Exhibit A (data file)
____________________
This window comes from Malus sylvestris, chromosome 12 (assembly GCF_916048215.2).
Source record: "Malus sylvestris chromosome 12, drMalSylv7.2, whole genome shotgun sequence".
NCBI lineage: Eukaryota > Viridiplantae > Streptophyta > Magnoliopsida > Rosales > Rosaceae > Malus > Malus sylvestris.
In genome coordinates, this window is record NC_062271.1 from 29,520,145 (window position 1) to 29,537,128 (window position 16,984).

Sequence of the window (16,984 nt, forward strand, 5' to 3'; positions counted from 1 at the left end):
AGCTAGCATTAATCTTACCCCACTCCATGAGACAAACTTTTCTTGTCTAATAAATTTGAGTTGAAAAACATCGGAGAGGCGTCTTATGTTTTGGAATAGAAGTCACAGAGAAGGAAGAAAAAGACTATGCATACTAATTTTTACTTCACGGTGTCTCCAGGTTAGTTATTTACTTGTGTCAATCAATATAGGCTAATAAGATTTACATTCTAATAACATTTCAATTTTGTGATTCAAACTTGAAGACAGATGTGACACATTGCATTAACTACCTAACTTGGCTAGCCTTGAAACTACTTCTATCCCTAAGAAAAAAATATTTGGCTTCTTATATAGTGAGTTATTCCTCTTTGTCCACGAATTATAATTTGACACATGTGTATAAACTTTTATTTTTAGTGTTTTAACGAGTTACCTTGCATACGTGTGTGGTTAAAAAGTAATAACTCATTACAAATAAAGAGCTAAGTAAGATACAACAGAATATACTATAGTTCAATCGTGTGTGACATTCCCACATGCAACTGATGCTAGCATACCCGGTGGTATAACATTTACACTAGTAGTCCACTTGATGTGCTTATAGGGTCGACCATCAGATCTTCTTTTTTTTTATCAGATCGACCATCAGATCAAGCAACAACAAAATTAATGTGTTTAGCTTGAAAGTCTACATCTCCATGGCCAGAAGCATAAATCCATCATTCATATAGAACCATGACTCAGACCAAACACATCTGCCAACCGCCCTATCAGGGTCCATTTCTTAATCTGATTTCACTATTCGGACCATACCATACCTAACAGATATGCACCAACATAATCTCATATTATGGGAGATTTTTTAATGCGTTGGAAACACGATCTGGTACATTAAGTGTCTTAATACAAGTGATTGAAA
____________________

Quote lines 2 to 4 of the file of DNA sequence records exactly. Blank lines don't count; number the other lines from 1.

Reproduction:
Source record: "Malus sylvestris chromosome 12, drMalSylv7.2, whole genome shotgun sequence".
NCBI lineage: Eukaryota > Viridiplantae > Streptophyta > Magnoliopsida > Rosales > Rosaceae > Malus > Malus sylvestris.
In genome coordinates, this window is record NC_062271.1 from 29,520,145 (window position 1) to 29,537,128 (window position 16,984).